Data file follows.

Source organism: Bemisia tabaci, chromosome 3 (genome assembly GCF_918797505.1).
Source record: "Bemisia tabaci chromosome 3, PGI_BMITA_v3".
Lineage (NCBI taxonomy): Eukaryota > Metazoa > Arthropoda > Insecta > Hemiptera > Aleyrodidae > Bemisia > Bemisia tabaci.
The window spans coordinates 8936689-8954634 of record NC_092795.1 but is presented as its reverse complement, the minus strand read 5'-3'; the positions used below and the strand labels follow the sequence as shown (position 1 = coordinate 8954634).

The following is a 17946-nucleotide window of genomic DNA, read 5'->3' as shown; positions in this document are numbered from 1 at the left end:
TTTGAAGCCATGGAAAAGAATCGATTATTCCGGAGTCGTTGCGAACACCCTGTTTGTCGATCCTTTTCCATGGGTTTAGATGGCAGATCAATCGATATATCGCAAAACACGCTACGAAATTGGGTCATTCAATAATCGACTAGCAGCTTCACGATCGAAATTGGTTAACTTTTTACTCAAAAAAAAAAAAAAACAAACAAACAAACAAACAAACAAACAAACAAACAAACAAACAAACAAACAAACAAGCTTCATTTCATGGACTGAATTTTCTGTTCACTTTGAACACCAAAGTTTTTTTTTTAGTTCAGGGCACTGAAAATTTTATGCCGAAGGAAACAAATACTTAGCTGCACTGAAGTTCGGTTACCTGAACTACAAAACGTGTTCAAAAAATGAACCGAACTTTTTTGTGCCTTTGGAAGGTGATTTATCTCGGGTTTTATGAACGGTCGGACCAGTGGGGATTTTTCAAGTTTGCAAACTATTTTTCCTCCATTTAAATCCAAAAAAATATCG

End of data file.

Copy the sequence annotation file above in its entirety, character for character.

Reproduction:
Source organism: Bemisia tabaci, chromosome 3 (genome assembly GCF_918797505.1).
Source record: "Bemisia tabaci chromosome 3, PGI_BMITA_v3".
Lineage (NCBI taxonomy): Eukaryota > Metazoa > Arthropoda > Insecta > Hemiptera > Aleyrodidae > Bemisia > Bemisia tabaci.
The window spans coordinates 8936689-8954634 of record NC_092795.1 but is presented as its reverse complement, the minus strand read 5'-3'; the positions used below and the strand labels follow the sequence as shown (position 1 = coordinate 8954634).

The following is a 17946-nucleotide window of genomic DNA, read 5'->3' as shown; positions in this document are numbered from 1 at the left end:
TTTGAAGCCATGGAAAAGAATCGATTATTCCGGAGTCGTTGCGAACACCCTGTTTGTCGATCCTTTTCCATGGGTTTAGATGGCAGATCAATCGATATATCGCAAAACACGCTACGAAATTGGGTCATTCAATAATCGACTAGCAGCTTCACGATCGAAATTGGTTAACTTTTTACTCAAAAAAAAAAAAAAACAAACAAACAAACAAACAAACAAACAAACAAACAAACAAACAAACAAACAAACAAGCTTCATTTCATGGACTGAATTTTCTGTTCACTTTGAACACCAAAGTTTTTTTTTTAGTTCAGGGCACTGAAAATTTTATGCCGAAGGAAACAAATACTTAGCTGCACTGAAGTTCGGTTACCTGAACTACAAAACGTGTTCAAAAAATGAACCGAACTTTTTTGTGCCTTTGGAAGGTGATTTATCTCGGGTTTTATGAACGGTCGGACCAGTGGGGATTTTTCAAGTTTGCAAACTATTTTTCCTCCATTTAAATCCAAAAAAATATCG